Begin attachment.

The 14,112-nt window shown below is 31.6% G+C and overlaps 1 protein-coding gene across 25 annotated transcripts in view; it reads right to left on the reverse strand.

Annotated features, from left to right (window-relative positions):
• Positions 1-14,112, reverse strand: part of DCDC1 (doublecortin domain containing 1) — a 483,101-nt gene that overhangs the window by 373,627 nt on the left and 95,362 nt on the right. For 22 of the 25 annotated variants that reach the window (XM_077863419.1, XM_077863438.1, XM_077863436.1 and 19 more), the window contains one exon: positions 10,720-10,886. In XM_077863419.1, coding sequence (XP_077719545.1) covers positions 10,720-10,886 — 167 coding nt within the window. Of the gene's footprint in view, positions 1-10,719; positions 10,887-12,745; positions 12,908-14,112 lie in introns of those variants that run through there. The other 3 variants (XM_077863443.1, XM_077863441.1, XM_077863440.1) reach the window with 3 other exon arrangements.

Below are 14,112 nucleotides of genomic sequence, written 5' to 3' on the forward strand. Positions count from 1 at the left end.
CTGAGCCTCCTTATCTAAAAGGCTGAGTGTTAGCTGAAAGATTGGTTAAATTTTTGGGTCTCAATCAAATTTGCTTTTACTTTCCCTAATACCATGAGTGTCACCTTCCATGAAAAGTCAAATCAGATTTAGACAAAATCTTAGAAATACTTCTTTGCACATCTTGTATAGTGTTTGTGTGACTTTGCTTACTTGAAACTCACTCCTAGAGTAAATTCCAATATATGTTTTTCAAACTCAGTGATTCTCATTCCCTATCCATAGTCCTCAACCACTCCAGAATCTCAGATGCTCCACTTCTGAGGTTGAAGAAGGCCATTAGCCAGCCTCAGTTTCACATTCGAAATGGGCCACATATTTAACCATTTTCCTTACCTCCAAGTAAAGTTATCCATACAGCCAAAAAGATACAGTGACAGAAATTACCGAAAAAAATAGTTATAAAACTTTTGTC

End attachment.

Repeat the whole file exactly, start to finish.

The 14,112-nt window shown below is 31.6% G+C and overlaps 1 protein-coding gene across 25 annotated transcripts in view; it reads right to left on the reverse strand.

Annotated features, from left to right (window-relative positions):
• Positions 1-14,112, reverse strand: part of DCDC1 (doublecortin domain containing 1) — a 483,101-nt gene that overhangs the window by 373,627 nt on the left and 95,362 nt on the right. For 22 of the 25 annotated variants that reach the window (XM_077863419.1, XM_077863438.1, XM_077863436.1 and 19 more), the window contains one exon: positions 10,720-10,886. In XM_077863419.1, coding sequence (XP_077719545.1) covers positions 10,720-10,886 — 167 coding nt within the window. Of the gene's footprint in view, positions 1-10,719; positions 10,887-12,745; positions 12,908-14,112 lie in introns of those variants that run through there. The other 3 variants (XM_077863443.1, XM_077863441.1, XM_077863440.1) reach the window with 3 other exon arrangements.

Below are 14,112 nucleotides of genomic sequence, written 5' to 3' on the forward strand. Positions count from 1 at the left end.
CTGAGCCTCCTTATCTAAAAGGCTGAGTGTTAGCTGAAAGATTGGTTAAATTTTTGGGTCTCAATCAAATTTGCTTTTACTTTCCCTAATACCATGAGTGTCACCTTCCATGAAAAGTCAAATCAGATTTAGACAAAATCTTAGAAATACTTCTTTGCACATCTTGTATAGTGTTTGTGTGACTTTGCTTACTTGAAACTCACTCCTAGAGTAAATTCCAATATATGTTTTTCAAACTCAGTGATTCTCATTCCCTATCCATAGTCCTCAACCACTCCAGAATCTCAGATGCTCCACTTCTGAGGTTGAAGAAGGCCATTAGCCAGCCTCAGTTTCACATTCGAAATGGGCCACATATTTAACCATTTTCCTTACCTCCAAGTAAAGTTATCCATACAGCCAAAAAGATACAGTGACAGAAATTACCGAAAAAAATAGTTATAAAACTTTTGTC